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Preventable Error Reporting Hindered by Fear of Reprisal

Hospitals and  other healthcare organizations have done a good job in the last 20 years  building mechanisms to monitor and report preventable errors. However, those  efforts are hobbled by clinicians’ reluctance to report colleagues’ mistakes for  fear of retaliation, according to a new report from the National Association  for Healthcare Quality.
“In fact, as attention to creating a culture of safety in  healthcare organizations has increased, so have concomitant reports of  retaliation and intimidation targeting staff who voice concern about safety and  quality deficiencies,” according to the report, Call  to Action: Safeguarding the Integrity of Healthcare Quality and Safety Systems.
Peter Angood, MD, CEO of the  American College of Physician Executives, which helped compile the report, says  the fear of retaliation is “very distinct and quite palpable in many organizations  to the point that there is even a fear of making comment” about the existence  of the threat.
“It is multi-factorial,” Angood tells HealthLeaders  Media. “Some of it comes from historical orientation of hospitals and  healthcare systems towards the physicians and making sure they are happy and as  long as they are happy there is good patient flow and everybody wins.
As we transition off of that entire focus toward physicians and more towards  patients there are the lingering cultural habits of not wanting to cross the  physician’s path if things aren’t going right.”

Angood says the fear of retaliation is also rooted in the traditional risk  management models that hospitals have used for years.
“Risk management programs in hospitals historically have been oriented to  protect the hospital from legal action. So in many places, not all, there is a  fear from the administration and the risk management offices of receiving  reports because it becomes discoverable information and the potential for legal  liability,” he says.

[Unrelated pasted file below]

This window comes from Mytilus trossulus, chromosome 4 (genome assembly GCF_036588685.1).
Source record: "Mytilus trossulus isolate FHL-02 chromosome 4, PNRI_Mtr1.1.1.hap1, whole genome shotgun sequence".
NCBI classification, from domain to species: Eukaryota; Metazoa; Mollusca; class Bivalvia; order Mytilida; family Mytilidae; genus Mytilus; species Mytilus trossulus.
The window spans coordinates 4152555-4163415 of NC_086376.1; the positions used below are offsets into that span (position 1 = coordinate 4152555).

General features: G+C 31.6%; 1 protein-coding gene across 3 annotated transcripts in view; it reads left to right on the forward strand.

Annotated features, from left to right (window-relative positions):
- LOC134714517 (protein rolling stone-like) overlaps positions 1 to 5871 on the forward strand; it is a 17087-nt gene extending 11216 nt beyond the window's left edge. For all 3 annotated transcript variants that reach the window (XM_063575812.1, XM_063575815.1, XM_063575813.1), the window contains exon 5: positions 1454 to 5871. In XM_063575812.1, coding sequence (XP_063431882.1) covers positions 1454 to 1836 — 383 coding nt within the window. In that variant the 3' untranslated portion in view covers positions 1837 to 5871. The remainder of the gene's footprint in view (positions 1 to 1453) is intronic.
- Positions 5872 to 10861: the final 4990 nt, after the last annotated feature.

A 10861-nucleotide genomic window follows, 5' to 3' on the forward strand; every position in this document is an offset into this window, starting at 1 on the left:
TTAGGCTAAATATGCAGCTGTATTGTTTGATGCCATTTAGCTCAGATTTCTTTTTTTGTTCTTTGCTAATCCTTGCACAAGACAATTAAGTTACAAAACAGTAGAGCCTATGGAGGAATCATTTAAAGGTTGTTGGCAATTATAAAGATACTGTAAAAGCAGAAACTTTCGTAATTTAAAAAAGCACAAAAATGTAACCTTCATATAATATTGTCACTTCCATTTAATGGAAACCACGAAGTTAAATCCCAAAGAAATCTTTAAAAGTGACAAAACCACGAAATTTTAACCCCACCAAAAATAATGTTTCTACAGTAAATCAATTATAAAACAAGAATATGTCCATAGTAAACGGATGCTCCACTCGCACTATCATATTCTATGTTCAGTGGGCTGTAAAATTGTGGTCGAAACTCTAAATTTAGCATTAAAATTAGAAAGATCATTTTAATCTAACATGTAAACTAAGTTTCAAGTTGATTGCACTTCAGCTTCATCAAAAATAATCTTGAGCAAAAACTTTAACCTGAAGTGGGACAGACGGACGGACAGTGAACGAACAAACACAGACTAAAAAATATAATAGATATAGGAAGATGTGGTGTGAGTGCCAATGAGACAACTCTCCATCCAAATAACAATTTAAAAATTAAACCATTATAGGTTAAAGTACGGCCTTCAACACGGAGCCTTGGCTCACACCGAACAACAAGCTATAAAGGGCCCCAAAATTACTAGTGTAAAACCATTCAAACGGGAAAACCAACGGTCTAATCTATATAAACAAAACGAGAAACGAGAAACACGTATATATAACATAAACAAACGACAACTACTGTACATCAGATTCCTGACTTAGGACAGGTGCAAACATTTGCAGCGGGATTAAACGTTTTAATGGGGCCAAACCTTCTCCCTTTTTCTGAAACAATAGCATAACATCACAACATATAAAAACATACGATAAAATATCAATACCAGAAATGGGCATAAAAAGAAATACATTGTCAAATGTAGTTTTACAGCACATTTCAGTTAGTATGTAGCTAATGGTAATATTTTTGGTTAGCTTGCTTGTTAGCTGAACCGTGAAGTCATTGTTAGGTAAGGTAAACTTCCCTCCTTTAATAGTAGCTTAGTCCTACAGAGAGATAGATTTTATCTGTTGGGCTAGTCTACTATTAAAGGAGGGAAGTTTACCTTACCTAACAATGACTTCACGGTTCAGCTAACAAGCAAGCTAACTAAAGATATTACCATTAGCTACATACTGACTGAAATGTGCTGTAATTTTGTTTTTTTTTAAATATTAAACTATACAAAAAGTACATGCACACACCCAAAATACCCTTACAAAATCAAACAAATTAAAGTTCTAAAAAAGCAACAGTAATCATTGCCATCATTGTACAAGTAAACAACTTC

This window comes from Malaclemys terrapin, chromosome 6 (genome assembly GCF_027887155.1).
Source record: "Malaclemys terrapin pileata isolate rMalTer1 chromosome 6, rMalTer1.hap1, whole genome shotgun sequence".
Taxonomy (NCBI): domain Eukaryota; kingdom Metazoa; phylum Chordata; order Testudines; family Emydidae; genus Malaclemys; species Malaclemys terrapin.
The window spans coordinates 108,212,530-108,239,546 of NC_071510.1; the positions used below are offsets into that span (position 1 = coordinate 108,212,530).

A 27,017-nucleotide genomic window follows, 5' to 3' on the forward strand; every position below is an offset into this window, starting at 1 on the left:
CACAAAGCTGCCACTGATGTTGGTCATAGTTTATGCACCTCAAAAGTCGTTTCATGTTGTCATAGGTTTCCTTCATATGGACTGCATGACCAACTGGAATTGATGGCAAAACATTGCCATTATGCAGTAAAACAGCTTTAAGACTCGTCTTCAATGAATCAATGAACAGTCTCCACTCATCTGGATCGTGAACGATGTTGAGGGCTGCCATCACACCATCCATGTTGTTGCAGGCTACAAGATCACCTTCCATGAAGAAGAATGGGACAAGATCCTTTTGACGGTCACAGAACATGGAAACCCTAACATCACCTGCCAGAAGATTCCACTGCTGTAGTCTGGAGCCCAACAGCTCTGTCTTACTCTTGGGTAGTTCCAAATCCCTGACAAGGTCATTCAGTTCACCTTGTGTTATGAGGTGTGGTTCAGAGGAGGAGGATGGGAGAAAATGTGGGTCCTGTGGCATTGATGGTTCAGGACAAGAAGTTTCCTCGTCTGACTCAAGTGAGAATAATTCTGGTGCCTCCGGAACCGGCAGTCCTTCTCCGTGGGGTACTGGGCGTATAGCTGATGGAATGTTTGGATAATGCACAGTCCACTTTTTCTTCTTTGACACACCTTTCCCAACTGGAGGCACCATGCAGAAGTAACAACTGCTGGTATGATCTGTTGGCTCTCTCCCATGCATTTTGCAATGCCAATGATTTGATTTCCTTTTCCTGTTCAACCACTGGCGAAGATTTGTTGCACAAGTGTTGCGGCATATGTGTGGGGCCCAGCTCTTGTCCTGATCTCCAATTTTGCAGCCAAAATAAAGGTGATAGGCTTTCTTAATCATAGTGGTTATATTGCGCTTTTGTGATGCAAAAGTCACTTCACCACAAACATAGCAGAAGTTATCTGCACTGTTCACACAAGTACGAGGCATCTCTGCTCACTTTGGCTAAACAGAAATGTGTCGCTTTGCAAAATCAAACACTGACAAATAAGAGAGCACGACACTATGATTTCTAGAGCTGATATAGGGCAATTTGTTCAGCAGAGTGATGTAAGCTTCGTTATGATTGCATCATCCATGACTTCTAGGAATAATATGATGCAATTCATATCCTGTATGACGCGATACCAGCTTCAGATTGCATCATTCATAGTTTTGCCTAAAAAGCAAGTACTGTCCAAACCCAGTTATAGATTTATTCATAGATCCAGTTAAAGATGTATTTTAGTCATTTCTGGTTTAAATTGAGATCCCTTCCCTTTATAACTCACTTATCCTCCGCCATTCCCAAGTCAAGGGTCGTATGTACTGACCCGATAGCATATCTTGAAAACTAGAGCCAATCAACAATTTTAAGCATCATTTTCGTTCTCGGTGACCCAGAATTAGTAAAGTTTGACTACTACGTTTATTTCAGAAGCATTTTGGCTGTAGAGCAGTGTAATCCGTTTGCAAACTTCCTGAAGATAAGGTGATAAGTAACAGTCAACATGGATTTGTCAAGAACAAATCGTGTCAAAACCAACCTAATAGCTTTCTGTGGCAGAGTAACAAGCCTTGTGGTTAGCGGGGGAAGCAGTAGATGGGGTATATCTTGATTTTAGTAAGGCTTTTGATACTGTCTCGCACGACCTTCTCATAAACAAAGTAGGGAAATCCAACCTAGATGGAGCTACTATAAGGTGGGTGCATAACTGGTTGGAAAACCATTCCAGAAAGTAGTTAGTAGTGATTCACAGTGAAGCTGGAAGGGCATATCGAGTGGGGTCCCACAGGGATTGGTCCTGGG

“Once that tone is set it doesn’t take much for the workforce to recognize that  reporting can be harmful for the institution. So they won’t report.”
Angood believes the fear of retaliation will wane in the long run as more physicians become hospital  employees, “but we  will probably go through a little dip and then move on to a projection of  improvement.”
“That dip will occur because the existing physician workforce and many in the  non-physicians workforce are caught in the trap of fear of reporting and the  pressure for models of care change,” he says.
“As employed physicians get used to  that, there will be an increased level of education and awareness on the  benefits of tackling errors and safety problems head on with improved  reporting. Other industries have recognized that good reporting strategy leads  to improvements in quality and safety and employed physicians will gradually  bring that forward in healthcare systems.”

“On another level, if the reporting system is not oriented towards improving  quality and transparently and safety then the reporting system is perceived as  a ‘gotcha!'”
The report notes that new reimbursement models that diverge from  fee-for-service and instead reward outcomes and patient satisfaction create an  even greater need for strong infrastructures to collect accurate data and  address patient safety concerns.
The report urges hospitals to:

  • Focus on accountability for quality and safety as part of a strong and just  culture.
  • Build protective structures that encourage reporting quality and safety  concerns.
  • Compile transparent, accurate data and reporting to internal and external  oversight bodies.
  • Act on quality and safety concerns.
  • Foster teamwork and open communication.

Even the best safety and reporting infrastructures may be stymied by an  unwritten code of silence among clinicians and administrators, Angood says.
“The majority of care in this country is provided in hospitals of 300 beds or  so and a lot of them are in smaller communities,” he says. “It goes back to the  human behavior piece. If you are going to work with the folks you see at the  gas station or out shopping are you going to report each other out? Likely  not.”

Source: Health Leaders Media at

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